Former law professor Tey Tsun Hang was granted early release from his five-month jail term on Sunday for good behaviour.
Many, however, will remember that it was his inappropriate behaviour with a student while he was lecturing at the National University of Singapore (NUS) that got him in trouble with the law in the first place.
he 42-year-old was sentenced to jail in June after he was convicted a month earlier of six counts of corruptly obtaining sex and gifts from former NUS law student Darinne Ko.
He started his sentence on June 26 but did not stay in prison for the entire term.
The Malaysian was let out on Sept 17 after he was given permission to serve out his jail term on home detention.
On Sunday, he reported to the Selarang Park Community Supervision Centre to remove his electronic tag, which he was required to wear as part of the home detention order. Mr Tey told The Sunday Times on Sunday after his release that he intends to renew his passport, so that he can visit his aged and ailing father in Malaysia.
He also said he was anxious to reunite with his Japanese wife and his daughter, whom he says have been "shuttling between Taiwan and Japan".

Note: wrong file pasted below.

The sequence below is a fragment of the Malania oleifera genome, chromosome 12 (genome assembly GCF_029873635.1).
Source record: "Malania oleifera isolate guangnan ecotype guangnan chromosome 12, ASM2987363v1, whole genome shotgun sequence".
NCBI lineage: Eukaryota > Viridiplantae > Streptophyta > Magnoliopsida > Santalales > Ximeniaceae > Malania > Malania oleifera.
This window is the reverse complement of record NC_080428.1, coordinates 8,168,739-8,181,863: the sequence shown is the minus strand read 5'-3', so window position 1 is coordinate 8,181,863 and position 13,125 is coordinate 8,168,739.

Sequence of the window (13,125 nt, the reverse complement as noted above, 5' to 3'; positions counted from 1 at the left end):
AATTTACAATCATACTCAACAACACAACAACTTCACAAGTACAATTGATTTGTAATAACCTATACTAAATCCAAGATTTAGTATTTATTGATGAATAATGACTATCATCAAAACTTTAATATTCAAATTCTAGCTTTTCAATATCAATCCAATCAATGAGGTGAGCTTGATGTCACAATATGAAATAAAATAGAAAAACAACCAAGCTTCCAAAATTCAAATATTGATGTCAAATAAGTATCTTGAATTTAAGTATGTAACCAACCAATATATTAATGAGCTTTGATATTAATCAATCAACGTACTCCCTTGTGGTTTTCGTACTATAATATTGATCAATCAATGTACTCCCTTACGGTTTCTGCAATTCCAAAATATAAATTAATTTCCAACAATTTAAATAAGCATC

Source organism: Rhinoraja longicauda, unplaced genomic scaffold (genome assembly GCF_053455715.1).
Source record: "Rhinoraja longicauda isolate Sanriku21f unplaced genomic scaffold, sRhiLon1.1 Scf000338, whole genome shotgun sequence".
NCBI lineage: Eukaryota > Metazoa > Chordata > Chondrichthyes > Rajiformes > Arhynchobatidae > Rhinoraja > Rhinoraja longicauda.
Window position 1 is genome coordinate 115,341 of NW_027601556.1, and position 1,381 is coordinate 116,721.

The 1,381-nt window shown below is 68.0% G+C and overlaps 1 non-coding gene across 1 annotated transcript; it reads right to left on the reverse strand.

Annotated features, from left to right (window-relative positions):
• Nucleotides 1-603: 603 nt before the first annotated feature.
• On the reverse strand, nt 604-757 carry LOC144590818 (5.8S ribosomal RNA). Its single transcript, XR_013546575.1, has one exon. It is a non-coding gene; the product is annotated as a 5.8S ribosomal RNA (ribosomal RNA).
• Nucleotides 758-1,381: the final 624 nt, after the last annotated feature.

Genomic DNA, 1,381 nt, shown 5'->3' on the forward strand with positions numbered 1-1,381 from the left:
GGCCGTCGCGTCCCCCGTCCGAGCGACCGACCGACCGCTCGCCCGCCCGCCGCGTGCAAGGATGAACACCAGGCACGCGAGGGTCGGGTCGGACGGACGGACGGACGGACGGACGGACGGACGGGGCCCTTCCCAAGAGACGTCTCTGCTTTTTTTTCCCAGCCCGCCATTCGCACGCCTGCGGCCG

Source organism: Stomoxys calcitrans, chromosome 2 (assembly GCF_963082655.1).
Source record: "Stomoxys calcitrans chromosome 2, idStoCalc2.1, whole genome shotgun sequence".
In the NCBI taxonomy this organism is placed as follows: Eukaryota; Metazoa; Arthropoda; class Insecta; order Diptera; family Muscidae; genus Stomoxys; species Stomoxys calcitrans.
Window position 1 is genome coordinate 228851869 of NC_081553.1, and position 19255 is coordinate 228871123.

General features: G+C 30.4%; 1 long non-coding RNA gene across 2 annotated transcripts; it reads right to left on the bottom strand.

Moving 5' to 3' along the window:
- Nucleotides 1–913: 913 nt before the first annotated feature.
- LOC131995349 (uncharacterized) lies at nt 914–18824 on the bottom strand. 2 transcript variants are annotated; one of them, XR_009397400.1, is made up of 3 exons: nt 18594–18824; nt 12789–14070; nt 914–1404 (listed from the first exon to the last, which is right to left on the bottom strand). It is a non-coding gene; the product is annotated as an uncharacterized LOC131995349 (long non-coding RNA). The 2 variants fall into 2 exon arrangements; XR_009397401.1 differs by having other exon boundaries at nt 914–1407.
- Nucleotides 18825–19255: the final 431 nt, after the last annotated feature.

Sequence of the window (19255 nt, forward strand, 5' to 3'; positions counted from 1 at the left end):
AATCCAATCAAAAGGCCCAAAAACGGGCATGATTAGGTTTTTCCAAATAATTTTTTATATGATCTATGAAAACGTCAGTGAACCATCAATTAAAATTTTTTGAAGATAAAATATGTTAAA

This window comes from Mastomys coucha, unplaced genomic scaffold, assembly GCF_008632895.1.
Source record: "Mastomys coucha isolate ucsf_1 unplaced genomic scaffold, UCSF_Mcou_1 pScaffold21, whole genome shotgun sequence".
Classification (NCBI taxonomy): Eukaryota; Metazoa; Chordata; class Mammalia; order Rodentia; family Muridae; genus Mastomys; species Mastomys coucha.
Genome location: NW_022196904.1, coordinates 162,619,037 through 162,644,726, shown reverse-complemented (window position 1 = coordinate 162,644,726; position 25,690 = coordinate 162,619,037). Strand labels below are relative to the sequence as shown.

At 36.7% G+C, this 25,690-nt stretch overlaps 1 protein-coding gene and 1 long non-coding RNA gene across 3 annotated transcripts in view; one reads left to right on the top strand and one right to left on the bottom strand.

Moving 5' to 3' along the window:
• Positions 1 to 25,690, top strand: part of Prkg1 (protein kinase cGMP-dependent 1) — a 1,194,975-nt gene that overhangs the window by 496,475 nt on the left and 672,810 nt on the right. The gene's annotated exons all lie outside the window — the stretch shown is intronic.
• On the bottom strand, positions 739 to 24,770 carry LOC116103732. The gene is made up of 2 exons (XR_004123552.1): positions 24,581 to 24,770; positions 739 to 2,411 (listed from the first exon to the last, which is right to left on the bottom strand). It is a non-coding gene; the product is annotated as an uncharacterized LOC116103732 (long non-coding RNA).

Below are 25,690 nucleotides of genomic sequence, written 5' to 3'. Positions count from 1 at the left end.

He said his wife, whom he declined to name, still stands by him. He added that being able to communicate with his wife and daughter daily while on home detention gave him "a lot of comfort".
Both of them have undergone "immense suffering" because of the case, he added, while he too has been feeling "disappointment and disillusionment". Still, he says the last 19 months have been "enriching" and that he spent a lot of time behind bars thinking and reflecting.
Mr Tey gained notoriety during his lengthy trial, which exposed the risque details of his trysts with Ms Ko while they were at NUS in 2010. He had fought hard, trying to convince the court that he had been in a relationship with Ms Ko and that the sex and gifts were an expression of love between them. But his defence cut no ice with Chief District Judge Tan Siong Thye.
The judge, in finding Mr Tey guilty, said he had exploited the vulnerability of his former student and had chosen to be corrupt. But Mr Tey, who was fired by NUS following the court's ruling, is still fighting to prove his innocence.
His lawyer Peter Low had filed appeals against his conviction and jail sentence while Mr Tey was serving time.
The appeal hearing will be heard in about two weeks. Mr Tey is expected to argue that he was not corrupt and did not exploit Ms Ko, because he loved her. He had also said previously that the five-month jail sentence was too harsh and that "a stiff fine" would have sufficed.
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